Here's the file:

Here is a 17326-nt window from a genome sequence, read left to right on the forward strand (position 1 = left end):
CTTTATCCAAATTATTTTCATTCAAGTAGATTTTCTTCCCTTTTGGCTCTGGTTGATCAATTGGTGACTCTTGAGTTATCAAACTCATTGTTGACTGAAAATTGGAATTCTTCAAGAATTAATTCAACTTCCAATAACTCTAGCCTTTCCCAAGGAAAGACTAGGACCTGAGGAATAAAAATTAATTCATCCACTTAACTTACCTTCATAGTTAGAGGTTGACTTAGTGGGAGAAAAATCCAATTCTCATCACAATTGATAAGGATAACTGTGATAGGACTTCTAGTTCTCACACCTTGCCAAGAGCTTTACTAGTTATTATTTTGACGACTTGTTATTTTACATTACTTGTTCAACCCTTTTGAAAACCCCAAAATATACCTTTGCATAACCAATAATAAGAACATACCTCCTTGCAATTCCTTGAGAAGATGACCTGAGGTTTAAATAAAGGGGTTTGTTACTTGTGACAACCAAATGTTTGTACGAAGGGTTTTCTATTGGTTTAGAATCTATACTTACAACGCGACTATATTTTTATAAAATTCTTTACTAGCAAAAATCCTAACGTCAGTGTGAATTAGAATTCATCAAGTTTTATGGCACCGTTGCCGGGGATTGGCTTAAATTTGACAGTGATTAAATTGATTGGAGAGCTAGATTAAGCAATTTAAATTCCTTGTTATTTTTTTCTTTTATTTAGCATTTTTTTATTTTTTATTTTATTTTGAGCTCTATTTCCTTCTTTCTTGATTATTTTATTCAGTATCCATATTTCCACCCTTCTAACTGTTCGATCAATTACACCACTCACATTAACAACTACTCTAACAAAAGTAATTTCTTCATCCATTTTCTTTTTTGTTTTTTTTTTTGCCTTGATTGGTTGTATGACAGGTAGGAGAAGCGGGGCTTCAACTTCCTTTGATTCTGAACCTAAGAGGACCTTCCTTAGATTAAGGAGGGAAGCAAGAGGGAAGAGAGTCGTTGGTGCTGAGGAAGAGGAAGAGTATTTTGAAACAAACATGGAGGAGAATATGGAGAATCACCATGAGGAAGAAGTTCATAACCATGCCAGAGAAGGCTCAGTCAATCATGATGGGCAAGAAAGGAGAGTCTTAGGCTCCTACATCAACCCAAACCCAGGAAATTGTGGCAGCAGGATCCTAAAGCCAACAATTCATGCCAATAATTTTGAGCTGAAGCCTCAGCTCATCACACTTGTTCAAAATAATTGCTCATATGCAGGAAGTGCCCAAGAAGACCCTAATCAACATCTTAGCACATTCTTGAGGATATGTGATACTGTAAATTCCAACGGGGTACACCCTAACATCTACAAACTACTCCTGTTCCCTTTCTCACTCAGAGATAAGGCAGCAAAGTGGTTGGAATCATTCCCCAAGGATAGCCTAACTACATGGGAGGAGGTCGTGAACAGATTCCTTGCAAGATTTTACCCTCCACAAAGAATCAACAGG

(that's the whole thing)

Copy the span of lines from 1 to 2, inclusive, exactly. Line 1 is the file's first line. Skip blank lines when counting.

Here is a 17326-nt window from a genome sequence, read left to right on the forward strand (position 1 = left end):
CTTTATCCAAATTATTTTCATTCAAGTAGATTTTCTTCCCTTTTGGCTCTGGTTGATCAATTGGTGACTCTTGAGTTATCAAACTCATTGTTGACTGAAAATTGGAATTCTTCAAGAATTAATTCAACTTCCAATAACTCTAGCCTTTCCCAAGGAAAGACTAGGACCTGAGGAATAAAAATTAATTCATCCACTTAACTTACCTTCATAGTTAGAGGTTGACTTAGTGGGAGAAAAATCCAATTCTCATCACAATTGATAAGGATAACTGTGATAGGACTTCTAGTTCTCACACCTTGCCAAGAGCTTTACTAGTTATTATTTTGACGACTTGTTATTTTACATTACTTGTTCAACCCTTTTGAAAACCCCAAAATATACCTTTGCATAACCAATAATAAGAACATACCTCCTTGCAATTCCTTGAGAAGATGACCTGAGGTTTAAATAAAGGGGTTTGTTACTTGTGACAACCAAATGTTTGTACGAAGGGTTTTCTATTGGTTTAGAATCTATACTTACAACGCGACTATATTTTTATAAAATTCTTTACTAGCAAAAATCCTAACGTCAGTGTGAATTAGAATTCATCAAGTTTTATGGCACCGTTGCCGGGGATTGGCTTAAATTTGACAGTGATTAAATTGATTGGAGAGCTAGATTAAGCAATTTAAATTCCTTGTTATTTTTTTCTTTTATTTAGCATTTTTTTATTTTTTATTTTATTTTGAGCTCTATTTCCTTCTTTCTTGATTATTTTATTCAGTATCCATATTTCCACCCTTCTAACTGTTCGATCAATTACACCACTCACATTAACAACTACTCTAACAAAAGTAATTTCTTCATCCATTTTCTTTTTTGTTTTTTTTTTTGCCTTGATTGGTTGTATGACAGGTAGGAGAAGCGGGGCTTCAACTTCCTTTGATTCTGAACCTAAGAGGACCTTCCTTAGATTAAGGAGGGAAGCAAGAGGGAAGAGAGTCGTTGGTGCTGAGGAAGAGGAAGAGTATTTTGAAACAAACATGGAGGAGAATATGGAGAATCACCATGAGGAAGAAGTTCATAACCATGCCAGAGAAGGCTCAGTCAATCATGATGGGCAAGAAAGGAGAGTCTTAGGCTCCTACATCAACCCAAACCCAGGAAATTGTGGCAGCAGGATCCTAAAGCCAACAATTCATGCCAATAATTTTGAGCTGAAGCCTCAGCTCATCACACTTGTTCAAAATAATTGCTCATATGCAGGAAGTGCCCAAGAAGACCCTAATCAACATCTTAGCACATTCTTGAGGATATGTGATACTGTAAATTCCAACGGGGTACACCCTAACATCTACAAACTACTCCTGTTCCCTTTCTCACTCAGAGATAAGGCAGCAAAGTGGTTGGAATCATTCCCCAAGGATAGCCTAACTACATGGGAGGAGGTCGTGAACAGATTCCTTGCAAGATTTTACCCTCCACAAAGAATCAACAGG